Monday, 7 April 2014
you know that I love perfumes.
But I had to abandon 'Balenciaga Paris' for a while, because my nose became 'blind' to the fragrance. After being wrapped up some time in 'Shalimar', I could change back - the old wisdom that a little distance to something you love often works wonders was valid here too. (Don't let go - just loosen your grip! Don't try too hard - be patient, be self-sufficient - or, more my style: love yourself, then you will be able to love others for what they are, not out of need. End of Britta's Readers Digest).
Somewhere I read: "Balenciaga Paris wears like a minimalist's veil". It smells of violets (without being sweet, romantic or old-fashioned - Charlotte Gainsbourgh fronted it, and she stands for urban). It is the perfume where I got the most feedback and praise from men: "What is it? You smell so good!"
I love violets. So I tried to find the pure version, just as a room perfume. (Looking for a reason to speak of 'my boudoir').
At the stall of the perfumer Jo Malone, the saleswoman said: "I don't have violets. May I offer you bluebells?" I stared at her. We talked. And so I found out that this very young woman never ever in her whole life had smelled the fragrance of a living sweet violet. (It made me think of those poor children who believe that milk comes in beverage cartons from lilac Milka cows).
There are not many perfumes with violets on the market. They offered 'Violets de Toulouse' on the Internet. But I didn't want a mixture, so I contacted my lovely old-fashioned Zieten-apothecary (here I always feel I'm stepping back into another century - old wooden shelves and cabinets and brown glass-bottles that cry 'Drink me! Drink me!" - they sell Chinese medicine and homeopathic drugs too, you get the picture). Yes - they would order violet fragrance for me. The pharmacist read: "Petals of violets". I asked: "Excuse me - are you sure these are the petals of the blossom?" "Yes".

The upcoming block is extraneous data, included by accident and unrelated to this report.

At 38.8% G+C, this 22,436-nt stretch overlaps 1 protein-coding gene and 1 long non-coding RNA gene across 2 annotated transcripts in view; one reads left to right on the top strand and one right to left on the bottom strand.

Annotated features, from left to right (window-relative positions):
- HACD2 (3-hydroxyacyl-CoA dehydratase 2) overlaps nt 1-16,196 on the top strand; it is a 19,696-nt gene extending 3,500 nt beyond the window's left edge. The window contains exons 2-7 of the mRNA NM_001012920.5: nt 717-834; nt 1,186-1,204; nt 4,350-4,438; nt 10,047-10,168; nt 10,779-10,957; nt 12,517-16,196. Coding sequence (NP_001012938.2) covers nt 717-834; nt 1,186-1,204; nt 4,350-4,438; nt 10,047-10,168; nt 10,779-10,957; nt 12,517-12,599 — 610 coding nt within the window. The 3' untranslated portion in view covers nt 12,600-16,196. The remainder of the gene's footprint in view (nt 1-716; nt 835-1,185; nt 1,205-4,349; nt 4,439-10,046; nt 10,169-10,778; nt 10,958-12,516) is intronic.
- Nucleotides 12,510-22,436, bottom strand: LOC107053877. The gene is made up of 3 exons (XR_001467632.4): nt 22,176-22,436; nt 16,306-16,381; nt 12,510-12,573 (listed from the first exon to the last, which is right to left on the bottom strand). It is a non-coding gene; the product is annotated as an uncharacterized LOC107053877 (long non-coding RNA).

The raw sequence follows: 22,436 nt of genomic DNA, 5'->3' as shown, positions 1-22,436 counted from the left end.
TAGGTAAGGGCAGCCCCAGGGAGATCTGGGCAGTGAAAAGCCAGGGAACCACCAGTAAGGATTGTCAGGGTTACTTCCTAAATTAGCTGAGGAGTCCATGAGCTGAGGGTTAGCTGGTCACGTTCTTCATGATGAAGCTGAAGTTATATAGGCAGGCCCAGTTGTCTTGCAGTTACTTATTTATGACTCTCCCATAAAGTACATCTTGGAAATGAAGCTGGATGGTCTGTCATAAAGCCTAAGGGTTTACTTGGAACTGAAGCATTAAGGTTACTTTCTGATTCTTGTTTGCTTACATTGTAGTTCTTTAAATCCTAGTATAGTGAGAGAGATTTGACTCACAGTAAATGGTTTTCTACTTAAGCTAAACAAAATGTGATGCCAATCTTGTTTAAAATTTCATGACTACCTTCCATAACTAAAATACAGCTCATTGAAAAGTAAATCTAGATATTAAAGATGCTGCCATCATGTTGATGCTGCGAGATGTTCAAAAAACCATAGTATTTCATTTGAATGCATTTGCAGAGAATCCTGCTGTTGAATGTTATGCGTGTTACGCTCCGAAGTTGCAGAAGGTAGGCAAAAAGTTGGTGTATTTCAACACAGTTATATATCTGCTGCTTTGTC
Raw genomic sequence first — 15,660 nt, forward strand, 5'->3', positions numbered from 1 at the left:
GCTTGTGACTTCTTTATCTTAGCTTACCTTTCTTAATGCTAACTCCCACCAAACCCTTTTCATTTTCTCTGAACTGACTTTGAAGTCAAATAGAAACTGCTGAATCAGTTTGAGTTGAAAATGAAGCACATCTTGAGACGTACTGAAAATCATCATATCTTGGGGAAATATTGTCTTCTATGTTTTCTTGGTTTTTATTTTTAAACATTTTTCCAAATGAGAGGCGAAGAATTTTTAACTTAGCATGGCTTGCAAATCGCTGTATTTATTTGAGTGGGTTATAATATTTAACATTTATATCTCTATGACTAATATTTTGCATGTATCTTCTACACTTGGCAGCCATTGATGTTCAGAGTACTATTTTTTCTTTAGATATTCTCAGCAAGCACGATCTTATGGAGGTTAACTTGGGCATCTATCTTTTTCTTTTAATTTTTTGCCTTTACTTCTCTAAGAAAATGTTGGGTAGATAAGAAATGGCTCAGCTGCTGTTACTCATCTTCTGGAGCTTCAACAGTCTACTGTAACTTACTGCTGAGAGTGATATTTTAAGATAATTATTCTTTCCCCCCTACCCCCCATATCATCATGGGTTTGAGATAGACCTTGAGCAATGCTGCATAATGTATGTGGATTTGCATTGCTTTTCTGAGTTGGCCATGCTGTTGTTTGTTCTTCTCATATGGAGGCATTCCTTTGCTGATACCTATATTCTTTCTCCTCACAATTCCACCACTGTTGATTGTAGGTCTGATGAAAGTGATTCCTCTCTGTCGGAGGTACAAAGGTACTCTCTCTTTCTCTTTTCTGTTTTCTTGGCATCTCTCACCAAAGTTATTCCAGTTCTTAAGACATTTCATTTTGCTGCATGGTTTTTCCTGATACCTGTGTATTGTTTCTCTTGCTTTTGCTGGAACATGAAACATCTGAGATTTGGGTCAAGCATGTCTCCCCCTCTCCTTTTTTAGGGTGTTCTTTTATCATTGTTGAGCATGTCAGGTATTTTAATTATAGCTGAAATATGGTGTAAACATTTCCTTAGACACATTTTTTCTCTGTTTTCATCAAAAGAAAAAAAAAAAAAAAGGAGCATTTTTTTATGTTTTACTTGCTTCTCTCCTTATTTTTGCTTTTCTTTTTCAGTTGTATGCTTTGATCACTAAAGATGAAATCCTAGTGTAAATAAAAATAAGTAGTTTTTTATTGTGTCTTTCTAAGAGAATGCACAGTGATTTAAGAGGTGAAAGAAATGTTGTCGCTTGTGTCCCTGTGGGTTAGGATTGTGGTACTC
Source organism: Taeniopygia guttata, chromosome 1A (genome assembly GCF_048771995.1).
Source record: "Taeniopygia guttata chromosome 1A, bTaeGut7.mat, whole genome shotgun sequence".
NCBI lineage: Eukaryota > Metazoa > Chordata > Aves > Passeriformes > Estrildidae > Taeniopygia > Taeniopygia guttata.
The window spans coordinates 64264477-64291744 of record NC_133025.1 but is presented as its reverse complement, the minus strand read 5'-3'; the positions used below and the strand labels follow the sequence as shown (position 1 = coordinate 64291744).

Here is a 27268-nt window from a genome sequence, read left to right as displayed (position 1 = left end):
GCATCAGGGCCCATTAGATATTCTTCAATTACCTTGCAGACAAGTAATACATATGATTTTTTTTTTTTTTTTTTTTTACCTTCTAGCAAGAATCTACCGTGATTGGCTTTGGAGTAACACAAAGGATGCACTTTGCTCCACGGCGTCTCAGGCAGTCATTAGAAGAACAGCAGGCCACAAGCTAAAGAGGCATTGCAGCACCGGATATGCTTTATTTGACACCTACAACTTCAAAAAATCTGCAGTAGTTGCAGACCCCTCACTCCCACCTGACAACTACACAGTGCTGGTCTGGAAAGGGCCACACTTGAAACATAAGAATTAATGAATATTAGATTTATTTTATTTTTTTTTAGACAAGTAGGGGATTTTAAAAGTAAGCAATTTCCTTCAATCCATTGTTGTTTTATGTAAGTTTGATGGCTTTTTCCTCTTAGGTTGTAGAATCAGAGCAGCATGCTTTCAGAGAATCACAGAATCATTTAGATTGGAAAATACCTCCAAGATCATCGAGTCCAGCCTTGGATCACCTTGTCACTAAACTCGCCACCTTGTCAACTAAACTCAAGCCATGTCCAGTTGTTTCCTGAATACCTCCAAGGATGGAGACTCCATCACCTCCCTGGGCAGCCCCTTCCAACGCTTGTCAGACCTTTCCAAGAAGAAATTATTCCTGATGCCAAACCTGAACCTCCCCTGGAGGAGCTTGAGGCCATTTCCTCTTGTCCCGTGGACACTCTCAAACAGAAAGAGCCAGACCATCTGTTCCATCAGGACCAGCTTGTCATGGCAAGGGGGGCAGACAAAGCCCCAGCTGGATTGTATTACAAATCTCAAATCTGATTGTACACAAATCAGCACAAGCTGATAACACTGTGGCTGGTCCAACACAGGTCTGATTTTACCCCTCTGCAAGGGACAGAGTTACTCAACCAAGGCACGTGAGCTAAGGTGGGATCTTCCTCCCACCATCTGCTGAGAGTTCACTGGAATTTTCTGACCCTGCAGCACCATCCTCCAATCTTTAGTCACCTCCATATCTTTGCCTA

OK. Next day I went there by underground, happy. I was less so when I opened the little bottle at home. It smelled like - hay. It was the juice from the green leaves. "Oh, I'm sorry", chirped the pharmacist, "bring it back. I will order something else - a violet oil."
Underground again. Disappointment at home - which I almost had expected, because it was too cheap to be the real thing. (I didn't telephone - I just throw it away - it smelled like candy floss).
The next day I passed a very nice little perfume-and-soap-shop. Went in. Talked with the young man about the impossibility to get violet-perfume these days. "Wow", he said, "you are ahead of fashion". (Modest as a violet I thought: I know - often I comb shops for clothes that will come three years later). "They created 'Viola' in 2013', and next year", he said, "sweet violets will be the craze." "Ah", I said, "but I want them now."
(I'm not always a pure Taoist).
He thought for a long while, and than he made a telephone call to an Italian perfumer, L'Erbolario.
So, with a bit of luck, I might have found it. I will know it next week.
PS: If you want to read more about the sweet violet (and less about me :-), look at gardeninginhighheels.blogspot.com soon.